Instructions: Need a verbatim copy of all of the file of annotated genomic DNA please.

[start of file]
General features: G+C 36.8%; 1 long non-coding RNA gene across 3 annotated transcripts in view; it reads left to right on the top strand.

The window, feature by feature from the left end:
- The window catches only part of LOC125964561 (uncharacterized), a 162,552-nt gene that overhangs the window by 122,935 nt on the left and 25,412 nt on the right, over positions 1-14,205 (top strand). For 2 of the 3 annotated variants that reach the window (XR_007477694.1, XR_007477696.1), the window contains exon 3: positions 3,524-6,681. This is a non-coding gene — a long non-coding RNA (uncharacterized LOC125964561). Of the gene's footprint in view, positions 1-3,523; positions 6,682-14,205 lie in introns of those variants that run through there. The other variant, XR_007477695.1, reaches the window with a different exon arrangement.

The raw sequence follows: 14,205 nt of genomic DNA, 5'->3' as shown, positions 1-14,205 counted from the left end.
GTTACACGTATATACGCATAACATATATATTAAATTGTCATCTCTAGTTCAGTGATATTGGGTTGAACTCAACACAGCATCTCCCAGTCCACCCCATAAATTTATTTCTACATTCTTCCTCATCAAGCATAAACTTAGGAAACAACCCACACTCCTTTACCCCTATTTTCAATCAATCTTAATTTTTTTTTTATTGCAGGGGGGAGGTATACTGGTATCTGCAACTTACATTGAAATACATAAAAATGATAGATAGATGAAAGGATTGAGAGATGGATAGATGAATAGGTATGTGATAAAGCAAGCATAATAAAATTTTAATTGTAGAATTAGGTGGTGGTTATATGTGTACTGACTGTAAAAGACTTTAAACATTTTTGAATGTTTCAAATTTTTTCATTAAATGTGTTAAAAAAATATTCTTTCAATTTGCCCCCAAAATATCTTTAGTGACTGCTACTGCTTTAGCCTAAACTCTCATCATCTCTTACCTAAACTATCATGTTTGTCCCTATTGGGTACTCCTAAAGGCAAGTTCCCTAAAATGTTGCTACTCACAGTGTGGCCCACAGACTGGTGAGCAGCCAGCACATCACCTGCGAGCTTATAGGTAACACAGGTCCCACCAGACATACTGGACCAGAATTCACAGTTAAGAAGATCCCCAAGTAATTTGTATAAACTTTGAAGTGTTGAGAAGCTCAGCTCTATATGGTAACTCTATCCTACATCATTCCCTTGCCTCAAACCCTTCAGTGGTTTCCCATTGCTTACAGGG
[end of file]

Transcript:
General features: G+C 36.8%; 1 long non-coding RNA gene across 3 annotated transcripts in view; it reads left to right on the top strand.

The window, feature by feature from the left end:
- The window catches only part of LOC125964561 (uncharacterized), a 162,552-nt gene that overhangs the window by 122,935 nt on the left and 25,412 nt on the right, over positions 1-14,205 (top strand). For 2 of the 3 annotated variants that reach the window (XR_007477694.1, XR_007477696.1), the window contains exon 3: positions 3,524-6,681. This is a non-coding gene — a long non-coding RNA (uncharacterized LOC125964561). Of the gene's footprint in view, positions 1-3,523; positions 6,682-14,205 lie in introns of those variants that run through there. The other variant, XR_007477695.1, reaches the window with a different exon arrangement.

The raw sequence follows: 14,205 nt of genomic DNA, 5'->3' as shown, positions 1-14,205 counted from the left end.
GTTACACGTATATACGCATAACATATATATTAAATTGTCATCTCTAGTTCAGTGATATTGGGTTGAACTCAACACAGCATCTCCCAGTCCACCCCATAAATTTATTTCTACATTCTTCCTCATCAAGCATAAACTTAGGAAACAACCCACACTCCTTTACCCCTATTTTCAATCAATCTTAATTTTTTTTTTATTGCAGGGGGGAGGTATACTGGTATCTGCAACTTACATTGAAATACATAAAAATGATAGATAGATGAAAGGATTGAGAGATGGATAGATGAATAGGTATGTGATAAAGCAAGCATAATAAAATTTTAATTGTAGAATTAGGTGGTGGTTATATGTGTACTGACTGTAAAAGACTTTAAACATTTTTGAATGTTTCAAATTTTTTCATTAAATGTGTTAAAAAAATATTCTTTCAATTTGCCCCCAAAATATCTTTAGTGACTGCTACTGCTTTAGCCTAAACTCTCATCATCTCTTACCTAAACTATCATGTTTGTCCCTATTGGGTACTCCTAAAGGCAAGTTCCCTAAAATGTTGCTACTCACAGTGTGGCCCACAGACTGGTGAGCAGCCAGCACATCACCTGCGAGCTTATAGGTAACACAGGTCCCACCAGACATACTGGACCAGAATTCACAGTTAAGAAGATCCCCAAGTAATTTGTATAAACTTTGAAGTGTTGAGAAGCTCAGCTCTATATGGTAACTCTATCCTACATCATTCCCTTGCCTCAAACCCTTCAGTGGTTTCCCATTGCTTACAGGG